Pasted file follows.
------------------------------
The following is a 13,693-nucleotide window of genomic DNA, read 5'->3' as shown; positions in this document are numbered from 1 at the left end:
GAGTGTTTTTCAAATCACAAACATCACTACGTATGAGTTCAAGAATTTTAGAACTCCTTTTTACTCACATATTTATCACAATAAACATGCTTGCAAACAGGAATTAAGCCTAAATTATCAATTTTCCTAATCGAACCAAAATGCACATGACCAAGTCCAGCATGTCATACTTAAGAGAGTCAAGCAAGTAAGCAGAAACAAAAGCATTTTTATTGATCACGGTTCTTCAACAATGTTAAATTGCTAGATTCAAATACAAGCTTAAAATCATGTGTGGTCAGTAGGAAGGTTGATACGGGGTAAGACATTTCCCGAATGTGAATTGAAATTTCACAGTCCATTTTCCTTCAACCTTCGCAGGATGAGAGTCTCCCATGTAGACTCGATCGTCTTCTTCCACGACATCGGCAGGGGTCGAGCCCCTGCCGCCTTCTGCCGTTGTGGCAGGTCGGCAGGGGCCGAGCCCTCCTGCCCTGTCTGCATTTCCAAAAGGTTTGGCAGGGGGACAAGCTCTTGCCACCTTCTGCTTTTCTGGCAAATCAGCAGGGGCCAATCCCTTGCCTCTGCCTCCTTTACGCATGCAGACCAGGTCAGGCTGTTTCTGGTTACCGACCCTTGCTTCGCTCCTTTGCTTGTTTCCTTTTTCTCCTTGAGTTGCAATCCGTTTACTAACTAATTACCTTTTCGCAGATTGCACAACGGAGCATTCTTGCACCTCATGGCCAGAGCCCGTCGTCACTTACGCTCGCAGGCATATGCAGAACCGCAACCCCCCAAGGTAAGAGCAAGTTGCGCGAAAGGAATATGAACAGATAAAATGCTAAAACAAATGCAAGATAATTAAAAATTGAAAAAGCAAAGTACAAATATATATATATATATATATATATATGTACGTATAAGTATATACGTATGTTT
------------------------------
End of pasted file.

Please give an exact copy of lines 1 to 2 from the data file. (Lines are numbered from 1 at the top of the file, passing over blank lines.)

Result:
The following is a 13,693-nucleotide window of genomic DNA, read 5'->3' as shown; positions in this document are numbered from 1 at the left end:
GAGTGTTTTTCAAATCACAAACATCACTACGTATGAGTTCAAGAATTTTAGAACTCCTTTTTACTCACATATTTATCACAATAAACATGCTTGCAAACAGGAATTAAGCCTAAATTATCAATTTTCCTAATCGAACCAAAATGCACATGACCAAGTCCAGCATGTCATACTTAAGAGAGTCAAGCAAGTAAGCAGAAACAAAAGCATTTTTATTGATCACGGTTCTTCAACAATGTTAAATTGCTAGATTCAAATACAAGCTTAAAATCATGTGTGGTCAGTAGGAAGGTTGATACGGGGTAAGACATTTCCCGAATGTGAATTGAAATTTCACAGTCCATTTTCCTTCAACCTTCGCAGGATGAGAGTCTCCCATGTAGACTCGATCGTCTTCTTCCACGACATCGGCAGGGGTCGAGCCCCTGCCGCCTTCTGCCGTTGTGGCAGGTCGGCAGGGGCCGAGCCCTCCTGCCCTGTCTGCATTTCCAAAAGGTTTGGCAGGGGGACAAGCTCTTGCCACCTTCTGCTTTTCTGGCAAATCAGCAGGGGCCAATCCCTTGCCTCTGCCTCCTTTACGCATGCAGACCAGGTCAGGCTGTTTCTGGTTACCGACCCTTGCTTCGCTCCTTTGCTTGTTTCCTTTTTCTCCTTGAGTTGCAATCCGTTTACTAACTAATTACCTTTTCGCAGATTGCACAACGGAGCATTCTTGCACCTCATGGCCAGAGCCCGTCGTCACTTACGCTCGCAGGCATATGCAGAACCGCAACCCCCCAAGGTAAGAGCAAGTTGCGCGAAAGGAATATGAACAGATAAAATGCTAAAACAAATGCAAGATAATTAAAAATTGAAAAAGCAAAGTACAAATATATATATATATATATATATATATGTACGTATAAGTATATACGTATGTTT